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Chapter 12: Simulation and Modeling

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Title: Chapter 12: Simulation and Modeling Last modified by: Rudy Created Date: 5/4/2004 3:13:55 PM Document presentation format: On-screen Show Other titles – PowerPoint PPT presentation

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Title: Chapter 12: Simulation and Modeling


1
Chapter 12 Simulation and Modeling
  • Invitation to Computer Science,
  • Java Version, Third Edition

2
Objectives
  • In this chapter, you will learn about
  • Computational modeling
  • Running the model and visualizing results

3
Introduction
  • Simulation and modeling
  • Probably the single most important scientific use
    of computing today
  • Having an impact on quantitative fields, such as
    chemistry, biology, medicine, meteorology,
    ecology, geography, economics, and so on

4
Computational Modeling Introduction to Systems
and Models
  • The scientific method
  • Observe the behavior of a system
  • Formulate a hypothesis about system behavior
  • Design and carry out experiments to prove or
    disprove the validity of the hypothesis
  • Often a model of the system is used

5
Introduction to Systems and Models (continued)
  • A model
  • An abstraction of the system being studied that
    we claim behaves much like the original
  • Computer simulation
  • A physical system is modeled as a set of
    mathematical equations and/or algorithmic
    procedures

6
Introduction to Systems and Models (continued)
  • Computer simulation (continued)
  • Model is translated into a high-level language
    and executed on the Von Neumann computer
  • Computational models
  • Also called simulation models
  • Used to
  • Design new systems
  • Study and improve the behavior of existing systems

7
Introduction to Systems and Models (continued)
  • Computational models (continued)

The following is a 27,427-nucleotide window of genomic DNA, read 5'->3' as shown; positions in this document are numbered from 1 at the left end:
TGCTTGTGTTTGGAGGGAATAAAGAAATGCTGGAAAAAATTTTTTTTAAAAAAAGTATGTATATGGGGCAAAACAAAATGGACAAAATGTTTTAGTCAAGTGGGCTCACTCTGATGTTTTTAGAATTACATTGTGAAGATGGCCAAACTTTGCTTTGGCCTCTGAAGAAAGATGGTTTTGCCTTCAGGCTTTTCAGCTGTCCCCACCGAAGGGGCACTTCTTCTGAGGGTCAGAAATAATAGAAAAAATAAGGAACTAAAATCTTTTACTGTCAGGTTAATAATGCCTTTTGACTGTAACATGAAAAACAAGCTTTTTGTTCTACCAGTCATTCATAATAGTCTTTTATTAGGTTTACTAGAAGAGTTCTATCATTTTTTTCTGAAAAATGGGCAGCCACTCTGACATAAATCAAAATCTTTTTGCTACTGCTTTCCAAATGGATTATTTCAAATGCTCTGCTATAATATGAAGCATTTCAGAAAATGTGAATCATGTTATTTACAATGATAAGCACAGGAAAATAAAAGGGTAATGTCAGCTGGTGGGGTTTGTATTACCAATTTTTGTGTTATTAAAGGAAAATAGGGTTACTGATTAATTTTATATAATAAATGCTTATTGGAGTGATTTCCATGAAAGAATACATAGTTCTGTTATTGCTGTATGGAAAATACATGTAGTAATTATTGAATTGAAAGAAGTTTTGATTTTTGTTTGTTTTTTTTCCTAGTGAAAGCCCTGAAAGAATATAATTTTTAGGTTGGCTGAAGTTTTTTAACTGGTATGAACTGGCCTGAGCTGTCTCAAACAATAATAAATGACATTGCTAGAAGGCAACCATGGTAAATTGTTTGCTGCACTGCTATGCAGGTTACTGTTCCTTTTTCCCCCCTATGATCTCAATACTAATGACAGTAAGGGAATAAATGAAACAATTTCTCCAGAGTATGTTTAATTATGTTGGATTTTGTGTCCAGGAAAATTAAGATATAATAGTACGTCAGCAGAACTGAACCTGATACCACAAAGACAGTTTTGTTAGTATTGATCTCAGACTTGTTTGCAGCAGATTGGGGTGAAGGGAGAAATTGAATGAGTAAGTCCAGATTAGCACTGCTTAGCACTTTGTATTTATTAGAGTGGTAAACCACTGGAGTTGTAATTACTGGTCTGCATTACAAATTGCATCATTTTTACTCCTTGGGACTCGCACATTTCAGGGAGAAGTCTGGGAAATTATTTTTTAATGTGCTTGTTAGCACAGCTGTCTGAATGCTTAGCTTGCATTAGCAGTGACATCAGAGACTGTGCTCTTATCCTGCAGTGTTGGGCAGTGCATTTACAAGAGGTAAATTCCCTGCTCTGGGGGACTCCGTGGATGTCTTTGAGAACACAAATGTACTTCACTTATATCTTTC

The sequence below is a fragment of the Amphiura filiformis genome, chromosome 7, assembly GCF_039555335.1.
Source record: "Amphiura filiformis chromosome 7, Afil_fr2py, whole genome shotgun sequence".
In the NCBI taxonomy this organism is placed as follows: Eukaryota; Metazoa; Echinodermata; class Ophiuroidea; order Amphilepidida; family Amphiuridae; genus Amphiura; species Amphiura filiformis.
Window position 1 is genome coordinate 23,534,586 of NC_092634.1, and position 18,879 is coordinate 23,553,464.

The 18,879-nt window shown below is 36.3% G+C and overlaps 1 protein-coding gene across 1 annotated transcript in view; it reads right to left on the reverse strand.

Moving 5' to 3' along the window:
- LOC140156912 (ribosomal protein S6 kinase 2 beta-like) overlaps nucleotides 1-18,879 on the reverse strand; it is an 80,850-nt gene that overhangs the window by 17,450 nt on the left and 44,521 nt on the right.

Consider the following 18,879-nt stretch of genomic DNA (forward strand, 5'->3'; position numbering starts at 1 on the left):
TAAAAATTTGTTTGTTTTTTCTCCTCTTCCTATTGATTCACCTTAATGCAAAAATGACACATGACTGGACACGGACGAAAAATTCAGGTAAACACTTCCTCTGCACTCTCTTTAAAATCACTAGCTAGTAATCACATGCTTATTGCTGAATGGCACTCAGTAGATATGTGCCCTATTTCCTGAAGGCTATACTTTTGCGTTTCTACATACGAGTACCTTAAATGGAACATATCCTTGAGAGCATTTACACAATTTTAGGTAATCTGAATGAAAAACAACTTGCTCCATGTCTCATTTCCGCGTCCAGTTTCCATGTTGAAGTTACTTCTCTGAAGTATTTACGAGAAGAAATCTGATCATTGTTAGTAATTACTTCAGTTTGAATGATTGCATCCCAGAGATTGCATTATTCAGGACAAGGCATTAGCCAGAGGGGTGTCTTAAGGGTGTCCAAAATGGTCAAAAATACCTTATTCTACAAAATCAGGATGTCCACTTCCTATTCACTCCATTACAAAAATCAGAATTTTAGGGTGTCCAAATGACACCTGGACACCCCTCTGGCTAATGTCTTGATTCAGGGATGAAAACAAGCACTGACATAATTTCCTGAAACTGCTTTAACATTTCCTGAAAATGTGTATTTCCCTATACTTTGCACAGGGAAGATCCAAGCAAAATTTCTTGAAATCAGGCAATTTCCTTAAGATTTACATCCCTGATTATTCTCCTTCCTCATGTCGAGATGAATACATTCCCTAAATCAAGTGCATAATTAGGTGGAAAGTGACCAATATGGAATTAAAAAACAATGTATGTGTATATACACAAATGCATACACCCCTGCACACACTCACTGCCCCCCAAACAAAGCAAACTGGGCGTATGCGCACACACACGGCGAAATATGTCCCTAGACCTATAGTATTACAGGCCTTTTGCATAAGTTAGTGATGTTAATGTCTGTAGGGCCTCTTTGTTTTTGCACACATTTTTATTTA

• Allow the use of an interactive design
    methodology (sometimes called computational
    steering)
  • Used in most branches of science and engineering

8
Figure 12.1 Using a Simulation in an Interactive
Design Environment
9
Computational Models, Accuracy, and Errors
  • Proper balance between accuracy and complexity
    must be achieved
  • A model must be both
  • An accurate representation of the physical system
  • Simple enough to implement as a program and solve
    on a computer in a reasonable amount of time

10
Computational Models, Accuracy, and Errors
(continued)
  • To build a model
  • Include important factors that act on the system
  • Omit unimportant factors that only make the model
    harder to build, understand, and solve

11
Computational Models, Accuracy, and Errors
(continued)
  • Continuous model
  • A set of equations that describe the behavior of
    a system as a continuous function of time t
  • Models that use statistical approximations
  • Needed for systems that cannot be modeled using
    precise mathematical equations

12
An Example of Model Building
  • Discrete event simulation
  • One of the most popular and widely used
    techniques for building computer models
  • The behavior of a system is modeled only at an
    explicit and finite set of times
  • Only the times when an event takes place are
    modeled
  • Event An activity that changes the state of the
    system

13
An Example of Model Building (continued)
  • To process an event
  • Change the state of the simulated system in the
    same way that the actual system would change if
    the event had occurred in real life
  • Once finished, move to the next event
  • When simulation is complete, the program displays
    results that characterize the systems behavior

14
An Example of Model Building (continued)
  • Problem
  • You are the owner of a new take-out restaurant,